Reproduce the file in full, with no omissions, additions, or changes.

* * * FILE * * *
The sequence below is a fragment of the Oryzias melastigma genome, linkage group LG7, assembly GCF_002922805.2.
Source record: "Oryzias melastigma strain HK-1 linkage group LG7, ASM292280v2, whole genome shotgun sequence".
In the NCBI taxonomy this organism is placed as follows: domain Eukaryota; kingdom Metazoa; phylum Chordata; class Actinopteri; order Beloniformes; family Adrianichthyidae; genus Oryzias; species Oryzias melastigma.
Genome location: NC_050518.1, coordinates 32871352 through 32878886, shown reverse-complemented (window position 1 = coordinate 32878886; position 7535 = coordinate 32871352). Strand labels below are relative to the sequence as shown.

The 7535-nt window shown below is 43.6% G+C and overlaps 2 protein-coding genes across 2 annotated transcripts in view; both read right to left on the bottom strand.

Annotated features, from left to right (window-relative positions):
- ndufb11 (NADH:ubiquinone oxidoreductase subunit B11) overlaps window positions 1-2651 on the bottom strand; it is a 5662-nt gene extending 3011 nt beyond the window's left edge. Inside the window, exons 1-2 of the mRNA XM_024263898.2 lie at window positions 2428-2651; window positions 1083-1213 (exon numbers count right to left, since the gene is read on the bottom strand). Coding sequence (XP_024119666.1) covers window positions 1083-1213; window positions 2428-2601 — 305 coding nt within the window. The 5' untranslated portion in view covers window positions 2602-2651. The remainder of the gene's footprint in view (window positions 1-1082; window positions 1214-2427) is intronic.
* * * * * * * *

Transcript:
The sequence below is a fragment of the Oryzias melastigma genome, linkage group LG7, assembly GCF_002922805.2.
Source record: "Oryzias melastigma strain HK-1 linkage group LG7, ASM292280v2, whole genome shotgun sequence".
In the NCBI taxonomy this organism is placed as follows: domain Eukaryota; kingdom Metazoa; phylum Chordata; class Actinopteri; order Beloniformes; family Adrianichthyidae; genus Oryzias; species Oryzias melastigma.
Genome location: NC_050518.1, coordinates 32871352 through 32878886, shown reverse-complemented (window position 1 = coordinate 32878886; position 7535 = coordinate 32871352). Strand labels below are relative to the sequence as shown.

The 7535-nt window shown below is 43.6% G+C and overlaps 2 protein-coding genes across 2 annotated transcripts in view; both read right to left on the bottom strand.

Annotated features, from left to right (window-relative positions):
- ndufb11 (NADH:ubiquinone oxidoreductase subunit B11) overlaps window positions 1-2651 on the bottom strand; it is a 5662-nt gene extending 3011 nt beyond the window's left edge. Inside the window, exons 1-2 of the mRNA XM_024263898.2 lie at window positions 2428-2651; window positions 1083-1213 (exon numbers count right to left, since the gene is read on the bottom strand). Coding sequence (XP_024119666.1) covers window positions 1083-1213; window positions 2428-2601 — 305 coding nt within the window. The 5' untranslated portion in view covers window positions 2602-2651. The remainder of the gene's footprint in view (window positions 1-1082; window positions 1214-2427) is intronic.